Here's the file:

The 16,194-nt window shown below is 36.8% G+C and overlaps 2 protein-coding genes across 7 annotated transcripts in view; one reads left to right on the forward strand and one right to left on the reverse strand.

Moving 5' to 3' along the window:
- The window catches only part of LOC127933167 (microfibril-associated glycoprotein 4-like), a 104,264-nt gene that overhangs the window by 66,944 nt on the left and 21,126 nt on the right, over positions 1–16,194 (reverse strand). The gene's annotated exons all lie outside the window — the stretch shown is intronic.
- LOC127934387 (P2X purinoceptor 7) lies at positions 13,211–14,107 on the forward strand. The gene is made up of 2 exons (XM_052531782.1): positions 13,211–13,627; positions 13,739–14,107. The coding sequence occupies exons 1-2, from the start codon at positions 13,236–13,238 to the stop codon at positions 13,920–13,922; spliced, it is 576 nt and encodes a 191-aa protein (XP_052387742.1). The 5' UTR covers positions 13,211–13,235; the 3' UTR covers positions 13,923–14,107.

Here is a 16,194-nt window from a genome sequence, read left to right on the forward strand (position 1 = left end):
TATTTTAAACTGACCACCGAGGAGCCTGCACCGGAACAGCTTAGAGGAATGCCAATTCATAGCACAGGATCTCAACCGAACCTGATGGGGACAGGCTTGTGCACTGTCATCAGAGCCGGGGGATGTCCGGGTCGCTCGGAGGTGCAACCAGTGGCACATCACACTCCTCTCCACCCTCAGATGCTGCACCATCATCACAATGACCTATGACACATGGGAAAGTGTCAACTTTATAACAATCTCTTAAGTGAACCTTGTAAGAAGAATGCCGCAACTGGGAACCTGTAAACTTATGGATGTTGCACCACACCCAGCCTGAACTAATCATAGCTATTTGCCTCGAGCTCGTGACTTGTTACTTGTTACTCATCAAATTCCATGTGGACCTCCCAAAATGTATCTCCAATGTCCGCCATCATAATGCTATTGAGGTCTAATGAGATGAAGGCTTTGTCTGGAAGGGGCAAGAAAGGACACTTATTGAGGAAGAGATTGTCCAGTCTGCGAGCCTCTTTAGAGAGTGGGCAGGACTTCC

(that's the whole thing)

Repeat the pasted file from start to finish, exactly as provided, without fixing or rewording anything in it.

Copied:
The 16,194-nt window shown below is 36.8% G+C and overlaps 2 protein-coding genes across 7 annotated transcripts in view; one reads left to right on the forward strand and one right to left on the reverse strand.

Moving 5' to 3' along the window:
- The window catches only part of LOC127933167 (microfibril-associated glycoprotein 4-like), a 104,264-nt gene that overhangs the window by 66,944 nt on the left and 21,126 nt on the right, over positions 1–16,194 (reverse strand). The gene's annotated exons all lie outside the window — the stretch shown is intronic.
- LOC127934387 (P2X purinoceptor 7) lies at positions 13,211–14,107 on the forward strand. The gene is made up of 2 exons (XM_052531782.1): positions 13,211–13,627; positions 13,739–14,107. The coding sequence occupies exons 1-2, from the start codon at positions 13,236–13,238 to the stop codon at positions 13,920–13,922; spliced, it is 576 nt and encodes a 191-aa protein (XP_052387742.1). The 5' UTR covers positions 13,211–13,235; the 3' UTR covers positions 13,923–14,107.

Here is a 16,194-nt window from a genome sequence, read left to right on the forward strand (position 1 = left end):
TATTTTAAACTGACCACCGAGGAGCCTGCACCGGAACAGCTTAGAGGAATGCCAATTCATAGCACAGGATCTCAACCGAACCTGATGGGGACAGGCTTGTGCACTGTCATCAGAGCCGGGGGATGTCCGGGTCGCTCGGAGGTGCAACCAGTGGCACATCACACTCCTCTCCACCCTCAGATGCTGCACCATCATCACAATGACCTATGACACATGGGAAAGTGTCAACTTTATAACAATCTCTTAAGTGAACCTTGTAAGAAGAATGCCGCAACTGGGAACCTGTAAACTTATGGATGTTGCACCACACCCAGCCTGAACTAATCATAGCTATTTGCCTCGAGCTCGTGACTTGTTACTTGTTACTCATCAAATTCCATGTGGACCTCCCAAAATGTATCTCCAATGTCCGCCATCATAATGCTATTGAGGTCTAATGAGATGAAGGCTTTGTCTGGAAGGGGCAAGAAAGGACACTTATTGAGGAAGAGATTGTCCAGTCTGCGAGCCTCTTTAGAGAGTGGGCAGGACTTCC